Selling Rocks and Shitty art: NFT industry in the mud

4 Min Read
804 words


The trends in NFT have turned the entire crypto industry on its head. The activities on Opensea on Ethereum blockchain in particular have looked quite shady for the most part.

Perhaps it's a function of where I come from, but I'm not in the business of knocking someone's hustle. If you're going about your business and you're not directly or indirectly hurting anyone, then there's nothing wrong with your business.

In recent times, we've all seen how people have been milking the NFT space and pulling out millions of dollars worth of Ethereum, in the name of NFT "art" sales. I don't even want to bother pulling out the images but I can tell you for free that it's pure bullshit.

There's something shady going on in the background and many people have been calling them out. Again, I won't knock another man's hustle if it's legit but right now, it sort of seems like the shady deals are going to put NFTs in disrepute.

As someone who comes from a country that's usually in disrepute due to the activities of internet fraudsters, I'm very sensitive to things like this.

I mean, what's the idea behind selling poorly drawn rocks for thousands of dollars? Am I missing something? Am I thinking about it too much? Is it just a symptom of the entire crypto industry as a whole?

A pixelated storm is brewing

Let's face it, the crypto industry is still quite young and juveniles tend to make rash decisions. When you think about assets like Doge, Shiba Inu, and other pointless meme coins having billions of dollars worth of valuation, perhaps it's not too farfetched for poorly drawn images to be worth millions of dollars.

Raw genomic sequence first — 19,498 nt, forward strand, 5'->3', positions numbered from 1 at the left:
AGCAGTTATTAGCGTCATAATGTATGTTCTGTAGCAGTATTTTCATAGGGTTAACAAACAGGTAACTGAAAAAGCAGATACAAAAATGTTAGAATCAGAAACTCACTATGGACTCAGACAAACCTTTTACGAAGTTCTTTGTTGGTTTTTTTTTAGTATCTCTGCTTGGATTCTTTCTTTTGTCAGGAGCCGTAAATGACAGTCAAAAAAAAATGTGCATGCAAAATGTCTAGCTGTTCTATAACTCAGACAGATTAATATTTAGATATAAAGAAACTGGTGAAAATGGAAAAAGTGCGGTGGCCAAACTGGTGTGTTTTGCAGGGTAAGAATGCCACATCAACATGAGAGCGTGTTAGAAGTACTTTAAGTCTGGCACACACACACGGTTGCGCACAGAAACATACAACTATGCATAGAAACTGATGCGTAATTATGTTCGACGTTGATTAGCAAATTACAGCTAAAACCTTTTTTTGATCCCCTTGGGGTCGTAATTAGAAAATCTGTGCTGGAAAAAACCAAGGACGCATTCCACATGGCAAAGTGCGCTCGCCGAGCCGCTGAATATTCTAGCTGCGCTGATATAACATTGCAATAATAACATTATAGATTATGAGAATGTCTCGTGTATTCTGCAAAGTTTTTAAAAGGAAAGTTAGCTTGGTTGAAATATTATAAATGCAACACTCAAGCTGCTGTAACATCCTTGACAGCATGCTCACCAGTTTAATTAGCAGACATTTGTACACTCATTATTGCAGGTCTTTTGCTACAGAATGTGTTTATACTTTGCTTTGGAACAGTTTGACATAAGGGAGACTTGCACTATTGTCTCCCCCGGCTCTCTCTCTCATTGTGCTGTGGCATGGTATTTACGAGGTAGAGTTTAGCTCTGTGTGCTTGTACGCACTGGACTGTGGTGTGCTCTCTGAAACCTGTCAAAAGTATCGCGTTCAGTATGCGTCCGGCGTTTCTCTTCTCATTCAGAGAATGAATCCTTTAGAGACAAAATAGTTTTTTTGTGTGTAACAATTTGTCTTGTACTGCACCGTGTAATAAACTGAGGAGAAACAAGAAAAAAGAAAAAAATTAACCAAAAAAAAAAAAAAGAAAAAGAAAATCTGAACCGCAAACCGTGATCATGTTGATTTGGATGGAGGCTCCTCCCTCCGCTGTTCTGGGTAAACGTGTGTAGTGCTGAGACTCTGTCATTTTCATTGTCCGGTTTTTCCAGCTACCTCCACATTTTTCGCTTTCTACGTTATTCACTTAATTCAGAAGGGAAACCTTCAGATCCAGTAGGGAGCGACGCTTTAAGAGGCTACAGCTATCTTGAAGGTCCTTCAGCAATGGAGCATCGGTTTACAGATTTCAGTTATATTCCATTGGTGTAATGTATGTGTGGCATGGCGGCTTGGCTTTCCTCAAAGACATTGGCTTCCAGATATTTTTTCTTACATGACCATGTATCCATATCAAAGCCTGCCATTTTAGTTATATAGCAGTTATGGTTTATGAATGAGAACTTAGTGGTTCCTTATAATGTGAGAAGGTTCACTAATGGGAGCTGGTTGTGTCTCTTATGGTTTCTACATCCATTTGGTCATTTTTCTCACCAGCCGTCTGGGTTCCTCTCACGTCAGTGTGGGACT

Perhaps it's all a part of the movement and it exists to make a mockery of the traditional art system.

The irony in everything is that all these activities will put the NFT name in a bad light. Imagine how honest and hardworking artists that put blood and sweat into their work will feel when they see a poorly sketched photo of a rock being sold for thousands of dollars, yet theirs doesn't get any hits?

All I'm saying is that a storm is brewing and the longer this continues, the farther down the shit hole the industry will go. Many people "on the inside" look at the activities and think, hold on, something's not right here, now imagine how noncrypto people perceive these things.

Something's got to give and while NFTs are a good thing on their own, the idea is being bastardized by "art collectors". I'm still not sure what the purpose of buying a painting of an invisible rock will serve but I know that if this continues, there will be some sort of chaos down the line for the industry.

It's your money anyway

I like to have a balanced view of activities and while I can see the weirdness, I can also, at least see some sort of "logic" in the activities.

It's not so much as logic, as it is just a fact. Logically speaking, there's no reason to buy a picture of an invisible rock but realistically speaking, it's your money and you can do as you damn well, please.

Even in the traditional market, people have been known to splurge on weird things and they do so for their own pleasure. The crypto industry isn't an exception, and so, it's possible that there are some people who have weird taste, if you may.

I'd like to state that it's just my opinion and calling someone else's tase "weird" isn't meant to insult the persons' intelligence. I'm just saying that if we take statistics amongst a sample size of 7 billion people, there won't be more than 300 people that will buy an invisible rock for $6,000 or more.

With that said, it's in the person's right to do whatever they like with their money. When you take a critical look at the crypto industry as a whole, you'll see that that person buying these weird NFTs is not much different from the wider community.

They're buying assets that are unique and have no intrinsic value, kind of like Shiba Inu. So, yeah, people have the right to do whatever they like with their money, even if one guy sitting in front of his laptop in Nigeria thinks they're putting an entire industry in disrepute.

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